You Haven’t Forgotten New York Fashion Week, Have You?

Sophie Lau recaps the highlights of 2015’s September New York Fashion Week, picking her favourite designers and looks. The question is: who is your favourite?

As you probably know, we’re well into London Fashion Week right now! I think its about time we recap the best SS16 shows and looks during New York Fashion Week, in case any of you missed it. (Don’t worry, a follow up on London will appear very shortly).

Jason Wu

Jason Wu presented a collection which juxtaposed classic, glamorous silhouettes with edgy style-lines and modern fabrics. There was a huge emphasis on texture, ranging from delicate lace to ornate ruffles, however every piece was distinctly ready-to-wear.


Givenchy’s show, falling on September 11th, was a forceful reminder of unity and inclusion. Recycled material and debris were used, reminding us of beauty in the aftermath of destruction and traditional ideas of masculinity and femininity were twisted and melded, with most pieces taking inspiration from either wedding dresses or tuxedos. The collection ranged from casualwear to couture, also stopping off in menswear in between.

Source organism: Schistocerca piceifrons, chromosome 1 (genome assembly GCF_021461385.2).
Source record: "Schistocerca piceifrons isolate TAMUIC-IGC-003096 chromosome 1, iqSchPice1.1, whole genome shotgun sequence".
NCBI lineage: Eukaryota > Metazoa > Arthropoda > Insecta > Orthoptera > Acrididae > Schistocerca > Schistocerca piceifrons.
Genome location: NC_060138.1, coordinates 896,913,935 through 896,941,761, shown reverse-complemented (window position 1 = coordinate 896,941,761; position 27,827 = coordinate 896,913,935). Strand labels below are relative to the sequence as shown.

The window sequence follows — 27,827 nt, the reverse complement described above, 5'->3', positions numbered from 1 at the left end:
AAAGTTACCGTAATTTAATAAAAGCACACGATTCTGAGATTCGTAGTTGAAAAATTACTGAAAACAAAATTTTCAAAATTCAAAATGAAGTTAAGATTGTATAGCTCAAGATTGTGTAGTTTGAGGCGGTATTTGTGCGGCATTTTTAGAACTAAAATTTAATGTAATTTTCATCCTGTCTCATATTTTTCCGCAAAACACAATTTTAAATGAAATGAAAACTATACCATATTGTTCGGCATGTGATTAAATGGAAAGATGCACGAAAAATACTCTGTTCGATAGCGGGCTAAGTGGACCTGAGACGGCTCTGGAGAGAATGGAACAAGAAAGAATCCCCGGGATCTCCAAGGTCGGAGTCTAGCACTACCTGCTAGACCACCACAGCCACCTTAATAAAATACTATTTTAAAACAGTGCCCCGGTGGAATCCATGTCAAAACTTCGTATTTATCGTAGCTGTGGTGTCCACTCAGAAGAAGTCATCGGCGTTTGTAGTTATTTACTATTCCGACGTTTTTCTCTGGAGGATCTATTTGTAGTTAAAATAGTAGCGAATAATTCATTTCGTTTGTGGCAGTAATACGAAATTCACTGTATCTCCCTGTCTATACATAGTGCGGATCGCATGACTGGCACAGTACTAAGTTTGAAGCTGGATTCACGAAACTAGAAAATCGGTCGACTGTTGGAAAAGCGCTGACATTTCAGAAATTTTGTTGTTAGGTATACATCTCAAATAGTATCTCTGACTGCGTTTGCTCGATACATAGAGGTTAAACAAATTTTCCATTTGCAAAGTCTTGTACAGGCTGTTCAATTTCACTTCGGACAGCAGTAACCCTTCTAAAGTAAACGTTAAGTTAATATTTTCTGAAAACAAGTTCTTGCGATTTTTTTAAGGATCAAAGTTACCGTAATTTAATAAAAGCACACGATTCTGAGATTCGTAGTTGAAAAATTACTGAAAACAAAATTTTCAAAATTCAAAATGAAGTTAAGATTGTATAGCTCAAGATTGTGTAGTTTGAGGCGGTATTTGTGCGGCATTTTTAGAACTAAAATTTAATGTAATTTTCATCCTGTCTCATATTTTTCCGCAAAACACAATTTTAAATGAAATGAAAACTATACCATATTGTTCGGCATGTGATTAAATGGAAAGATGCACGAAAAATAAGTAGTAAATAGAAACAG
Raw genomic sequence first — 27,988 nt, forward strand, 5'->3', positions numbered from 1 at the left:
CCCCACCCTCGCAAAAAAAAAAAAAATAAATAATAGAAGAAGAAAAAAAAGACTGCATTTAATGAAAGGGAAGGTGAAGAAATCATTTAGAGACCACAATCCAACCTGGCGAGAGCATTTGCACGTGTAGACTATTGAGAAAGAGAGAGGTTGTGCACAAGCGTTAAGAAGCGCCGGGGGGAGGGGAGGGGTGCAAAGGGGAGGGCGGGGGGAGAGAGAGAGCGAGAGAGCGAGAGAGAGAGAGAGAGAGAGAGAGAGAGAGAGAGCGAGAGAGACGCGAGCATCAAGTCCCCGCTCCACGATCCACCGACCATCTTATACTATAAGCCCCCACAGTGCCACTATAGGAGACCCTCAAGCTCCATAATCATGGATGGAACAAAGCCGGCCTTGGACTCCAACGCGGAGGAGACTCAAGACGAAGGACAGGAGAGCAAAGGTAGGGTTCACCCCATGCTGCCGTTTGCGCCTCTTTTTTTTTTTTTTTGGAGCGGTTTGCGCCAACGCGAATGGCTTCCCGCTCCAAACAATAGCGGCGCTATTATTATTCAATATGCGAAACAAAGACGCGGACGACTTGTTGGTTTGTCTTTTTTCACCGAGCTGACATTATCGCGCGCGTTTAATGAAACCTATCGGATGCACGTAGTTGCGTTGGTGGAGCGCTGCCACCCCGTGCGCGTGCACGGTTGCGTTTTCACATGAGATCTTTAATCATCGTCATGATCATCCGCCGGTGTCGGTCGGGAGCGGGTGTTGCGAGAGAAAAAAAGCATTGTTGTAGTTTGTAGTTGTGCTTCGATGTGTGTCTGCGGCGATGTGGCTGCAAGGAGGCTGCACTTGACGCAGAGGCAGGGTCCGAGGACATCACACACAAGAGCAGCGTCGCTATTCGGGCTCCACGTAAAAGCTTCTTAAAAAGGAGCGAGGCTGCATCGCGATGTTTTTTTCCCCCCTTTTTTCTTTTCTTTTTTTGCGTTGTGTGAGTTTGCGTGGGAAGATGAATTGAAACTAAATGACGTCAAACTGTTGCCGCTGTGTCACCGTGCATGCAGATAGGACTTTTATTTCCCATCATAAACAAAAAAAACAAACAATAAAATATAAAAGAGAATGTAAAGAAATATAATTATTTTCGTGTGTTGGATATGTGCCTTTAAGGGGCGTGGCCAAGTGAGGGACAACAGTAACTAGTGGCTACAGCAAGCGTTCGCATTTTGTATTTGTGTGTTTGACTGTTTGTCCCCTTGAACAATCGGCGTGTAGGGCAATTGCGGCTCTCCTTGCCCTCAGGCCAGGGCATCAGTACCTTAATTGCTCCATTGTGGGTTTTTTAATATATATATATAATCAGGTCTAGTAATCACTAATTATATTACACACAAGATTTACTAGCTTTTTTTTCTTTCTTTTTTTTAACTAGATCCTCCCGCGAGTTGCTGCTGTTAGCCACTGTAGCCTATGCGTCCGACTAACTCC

Carolina Herrera

This collection was Pretty in Pink to the next level. It was super feminine and had a variety of silhouettes, including floaty dresses and structual gowns, but there was an ongoing undercurrent of ethereality and softness. The styling remained youthful and fresh, with changing hemlines and carefully placed embellishments.

Jeremy Scott

The 1960s on acid is the only way to describe this collection. The runway was dominated by wackily printed mini-dresses, neon jumpers and sequinned separates, all styled with beehives and chunky jewellery (except for the menswear of course).


As expected from Marchesa, this collection celebrated a woman’s form, being an amalgamation of slinky lingerie-esque dresses and puffy ball gowns with layers upon layers of organza. There were brilliant pops of fuchsia nestled in a sea of blacks, golds and creams and appliqué was used throughout to create a sense of luxury and elegance.